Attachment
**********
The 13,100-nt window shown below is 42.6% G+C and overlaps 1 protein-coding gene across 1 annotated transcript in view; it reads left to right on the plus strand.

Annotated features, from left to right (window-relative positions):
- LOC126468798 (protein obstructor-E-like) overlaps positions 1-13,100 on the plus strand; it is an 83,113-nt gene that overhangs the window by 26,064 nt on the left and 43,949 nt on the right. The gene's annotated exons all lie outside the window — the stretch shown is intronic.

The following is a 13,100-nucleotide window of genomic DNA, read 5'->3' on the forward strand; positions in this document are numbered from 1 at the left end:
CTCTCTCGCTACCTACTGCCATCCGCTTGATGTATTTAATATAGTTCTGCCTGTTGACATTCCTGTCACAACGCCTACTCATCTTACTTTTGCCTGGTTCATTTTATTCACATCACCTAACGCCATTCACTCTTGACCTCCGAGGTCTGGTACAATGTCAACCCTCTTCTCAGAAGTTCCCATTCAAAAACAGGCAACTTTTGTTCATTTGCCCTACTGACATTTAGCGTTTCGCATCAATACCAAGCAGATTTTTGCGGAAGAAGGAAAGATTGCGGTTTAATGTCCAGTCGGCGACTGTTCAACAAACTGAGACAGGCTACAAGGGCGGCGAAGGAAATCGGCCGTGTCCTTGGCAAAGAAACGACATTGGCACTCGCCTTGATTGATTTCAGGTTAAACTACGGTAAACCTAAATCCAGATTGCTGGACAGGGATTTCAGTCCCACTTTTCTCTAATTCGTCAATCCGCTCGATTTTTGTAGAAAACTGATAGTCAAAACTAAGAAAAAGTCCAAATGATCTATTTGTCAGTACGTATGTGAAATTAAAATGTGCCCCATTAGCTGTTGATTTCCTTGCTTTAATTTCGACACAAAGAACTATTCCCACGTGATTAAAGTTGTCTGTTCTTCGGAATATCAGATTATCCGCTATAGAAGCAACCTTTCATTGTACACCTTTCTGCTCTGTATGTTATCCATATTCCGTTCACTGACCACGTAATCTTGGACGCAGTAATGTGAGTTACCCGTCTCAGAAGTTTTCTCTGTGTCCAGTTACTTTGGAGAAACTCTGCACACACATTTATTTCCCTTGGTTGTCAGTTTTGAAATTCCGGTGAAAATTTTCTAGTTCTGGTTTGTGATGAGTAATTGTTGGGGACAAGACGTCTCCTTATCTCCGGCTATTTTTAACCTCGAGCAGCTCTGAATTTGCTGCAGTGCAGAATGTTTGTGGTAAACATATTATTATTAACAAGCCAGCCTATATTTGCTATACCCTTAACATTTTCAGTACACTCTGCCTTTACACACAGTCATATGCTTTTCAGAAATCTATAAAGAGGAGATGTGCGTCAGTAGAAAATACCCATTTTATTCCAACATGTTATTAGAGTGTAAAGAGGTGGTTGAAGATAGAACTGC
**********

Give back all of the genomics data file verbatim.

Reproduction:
The 13,100-nt window shown below is 42.6% G+C and overlaps 1 protein-coding gene across 1 annotated transcript in view; it reads left to right on the plus strand.

Annotated features, from left to right (window-relative positions):
- LOC126468798 (protein obstructor-E-like) overlaps positions 1-13,100 on the plus strand; it is an 83,113-nt gene that overhangs the window by 26,064 nt on the left and 43,949 nt on the right. The gene's annotated exons all lie outside the window — the stretch shown is intronic.

The following is a 13,100-nucleotide window of genomic DNA, read 5'->3' on the forward strand; positions in this document are numbered from 1 at the left end:
CTCTCTCGCTACCTACTGCCATCCGCTTGATGTATTTAATATAGTTCTGCCTGTTGACATTCCTGTCACAACGCCTACTCATCTTACTTTTGCCTGGTTCATTTTATTCACATCACCTAACGCCATTCACTCTTGACCTCCGAGGTCTGGTACAATGTCAACCCTCTTCTCAGAAGTTCCCATTCAAAAACAGGCAACTTTTGTTCATTTGCCCTACTGACATTTAGCGTTTCGCATCAATACCAAGCAGATTTTTGCGGAAGAAGGAAAGATTGCGGTTTAATGTCCAGTCGGCGACTGTTCAACAAACTGAGACAGGCTACAAGGGCGGCGAAGGAAATCGGCCGTGTCCTTGGCAAAGAAACGACATTGGCACTCGCCTTGATTGATTTCAGGTTAAACTACGGTAAACCTAAATCCAGATTGCTGGACAGGGATTTCAGTCCCACTTTTCTCTAATTCGTCAATCCGCTCGATTTTTGTAGAAAACTGATAGTCAAAACTAAGAAAAAGTCCAAATGATCTATTTGTCAGTACGTATGTGAAATTAAAATGTGCCCCATTAGCTGTTGATTTCCTTGCTTTAATTTCGACACAAAGAACTATTCCCACGTGATTAAAGTTGTCTGTTCTTCGGAATATCAGATTATCCGCTATAGAAGCAACCTTTCATTGTACACCTTTCTGCTCTGTATGTTATCCATATTCCGTTCACTGACCACGTAATCTTGGACGCAGTAATGTGAGTTACCCGTCTCAGAAGTTTTCTCTGTGTCCAGTTACTTTGGAGAAACTCTGCACACACATTTATTTCCCTTGGTTGTCAGTTTTGAAATTCCGGTGAAAATTTTCTAGTTCTGGTTTGTGATGAGTAATTGTTGGGGACAAGACGTCTCCTTATCTCCGGCTATTTTTAACCTCGAGCAGCTCTGAATTTGCTGCAGTGCAGAATGTTTGTGGTAAACATATTATTATTAACAAGCCAGCCTATATTTGCTATACCCTTAACATTTTCAGTACACTCTGCCTTTACACACAGTCATATGCTTTTCAGAAATCTATAAAGAGGAGATGTGCGTCAGTAGAAAATACCCATTTTATTCCAACATGTTATTAGAGTGTAAAGAGGTGGTTGAAGATAGAACTGC